How well your gut functions plays a huge role in how your skin functions too. Knowing this would have saved me years of dermatology appointments as a teenager. Looking back, my SAD (standard American diet) of sugar and processed foods affected my microbiome and ultimately my skin. What I wish my dermatologist would have told me–what’s happening on the inside usually presents itself on the outside.
So the first step when talking about gut health and clear skin is to focus on your diet and even try an elimination diet if you think you may be allergic to certain foods… but, this article isn’t going to bore you with the recommendation to stop eating junk and eat more fruits and vegetables. We all know that. However, I’d like to present a different argument: you are not only what you eat but you are what you absorb as well.
A happy gut has no symptoms. If anything is off, I find it will often show up on my skin first. So it’s important to know how it functions so you can give your gut some TLC before things get out of whack. Its primary function is to break down molecules into smaller pieces. This way it’s easier for your body to absorb nutrients like vitamins and minerals. These nutrients are what our cells rely on for growth, repair, and normal functioning.
I like to think of my digestive system as an extension of our skin, but internally. When things aren’t acting appropriately in your gut, your hair, nails, and skin are usually the first places in which we notice changes. This is because when nutrients are in short supply, the body drives nutrients towards essential organs like the heart, brain, and liver.
The upside? Unlike other organs, you can easily touch, see, and check your skin’s health daily, so it’s a great indicator of what’s going on inside your body. Here are a few tips to make sure everything is balanced, both inside and out.
Put a Lemon In It
Drink more water. It supports the digestive tract from start to finish. It sounds so simple but not all water is created equally. Water with added electrolytes can help you stay hydrated for longer. Electrolytes are electrically charged minerals such as sodium, potassium, calcium, and magnesium. Citrus fruits, such as lemons and limes, have a lot of electrolytes. So does coconut water. You can add these to your water to make sure you’re *extra* hydrated. Just don’t reach for that artificial-flavored-sugar-filled drink. Try a good powder mix like Age Quencher that easily mixes with water instead.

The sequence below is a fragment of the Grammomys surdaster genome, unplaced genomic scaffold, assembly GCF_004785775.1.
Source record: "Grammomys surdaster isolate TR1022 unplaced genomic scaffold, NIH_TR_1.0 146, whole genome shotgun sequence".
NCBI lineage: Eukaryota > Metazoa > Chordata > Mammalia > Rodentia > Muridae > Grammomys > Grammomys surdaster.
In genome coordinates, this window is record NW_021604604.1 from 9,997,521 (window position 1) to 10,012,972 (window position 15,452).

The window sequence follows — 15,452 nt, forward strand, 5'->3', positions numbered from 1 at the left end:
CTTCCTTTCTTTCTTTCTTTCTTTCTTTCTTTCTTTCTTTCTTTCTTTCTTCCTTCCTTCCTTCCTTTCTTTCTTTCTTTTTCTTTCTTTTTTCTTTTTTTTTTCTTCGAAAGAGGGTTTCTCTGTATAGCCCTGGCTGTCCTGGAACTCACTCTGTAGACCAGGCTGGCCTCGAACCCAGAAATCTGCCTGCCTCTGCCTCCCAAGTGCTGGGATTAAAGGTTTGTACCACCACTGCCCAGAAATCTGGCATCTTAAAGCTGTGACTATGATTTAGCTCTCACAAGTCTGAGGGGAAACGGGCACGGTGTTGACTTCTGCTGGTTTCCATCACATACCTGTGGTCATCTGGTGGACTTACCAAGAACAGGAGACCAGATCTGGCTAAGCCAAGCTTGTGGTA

Strengthen Your Internal Skin
Supplementing collagen is particularly helpful if you have damage or inflammation already to the lining of your gut. Glutamine, one of the amino acids in collagen, is the key amino acid for preventing leaky gut syndrome. This condition may allow food and waste particles to pass into the bloodstream, causing inflammation or even skin rashes. The easiest way to supplement? Drink more bone broth. Or mix a collagen packet with your coffee.
Probiotics usually get all the limelight when discussing gut health. I’m here to tell you digestive enzymes are the unsung heroes. A lack of digestive enzymes can reduce the amount of fat and protein that your body absorbs–leaving your skin feeling dry and dull. I prefer them in a capsule taken with the largest meal of the day. My go-to? RMS Beauty Within Digestive Enzymes, which is formulated to help you digest the foods that we indulge in like wine, chocolate, gluten, and sugar. Not a pill fan? Try eating more pineapples, bee pollen, or papayas that contain natural food enzymes. Sounds like a smoothie or juice in the making!
Your Body Isn’t Just You
I can’t speak to gut health without talking about the microbiome and the importance of probiotics. It’s wild that our bodies aren’t just made up of our own cells, studies show it’s only about half. The rest? Trillions of bacteria, fungi, protozoa, and viruses. This microbiome does more than help with digestion. They help keep your bad bacteria in check. Unfortunately, our modern lifestyle makes it hard for your microbiome to flourish. Stress, lack of sleep, bad food choices–all contribute to an imbalance of good bacteria. That’s where probiotics can help get things back on track. My tips for increasing your probiotics? Eating your probiotics is always best. Try fermented and prebiotic foods like yogurt, miso, kimchi, and even sourdough bread. As for supplements –since our bodies are so complex, it’s hard to know which strains and how you might respond well to. Start with one that has a simplified list of strains like 6 or less. Then work your way up. And be sure to switch up your supplement like you do your shampoo. It’s important to give your body an array of strains, not the same ones all the time. Like most things in life, balance and diversity are key.